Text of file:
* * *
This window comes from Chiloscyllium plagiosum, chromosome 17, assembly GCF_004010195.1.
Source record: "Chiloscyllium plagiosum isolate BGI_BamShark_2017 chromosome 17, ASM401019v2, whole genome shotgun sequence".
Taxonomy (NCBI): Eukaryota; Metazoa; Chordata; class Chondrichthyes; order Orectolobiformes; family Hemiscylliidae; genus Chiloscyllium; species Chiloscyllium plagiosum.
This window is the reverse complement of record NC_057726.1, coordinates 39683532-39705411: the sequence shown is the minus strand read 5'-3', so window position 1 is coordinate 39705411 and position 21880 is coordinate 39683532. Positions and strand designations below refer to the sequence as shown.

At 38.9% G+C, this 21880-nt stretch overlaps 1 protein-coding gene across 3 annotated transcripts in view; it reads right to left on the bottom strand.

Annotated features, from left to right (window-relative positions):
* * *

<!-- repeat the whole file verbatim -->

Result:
This window comes from Chiloscyllium plagiosum, chromosome 17, assembly GCF_004010195.1.
Source record: "Chiloscyllium plagiosum isolate BGI_BamShark_2017 chromosome 17, ASM401019v2, whole genome shotgun sequence".
Taxonomy (NCBI): Eukaryota; Metazoa; Chordata; class Chondrichthyes; order Orectolobiformes; family Hemiscylliidae; genus Chiloscyllium; species Chiloscyllium plagiosum.
This window is the reverse complement of record NC_057726.1, coordinates 39683532-39705411: the sequence shown is the minus strand read 5'-3', so window position 1 is coordinate 39705411 and position 21880 is coordinate 39683532. Positions and strand designations below refer to the sequence as shown.

At 38.9% G+C, this 21880-nt stretch overlaps 1 protein-coding gene across 3 annotated transcripts in view; it reads right to left on the bottom strand.

Annotated features, from left to right (window-relative positions):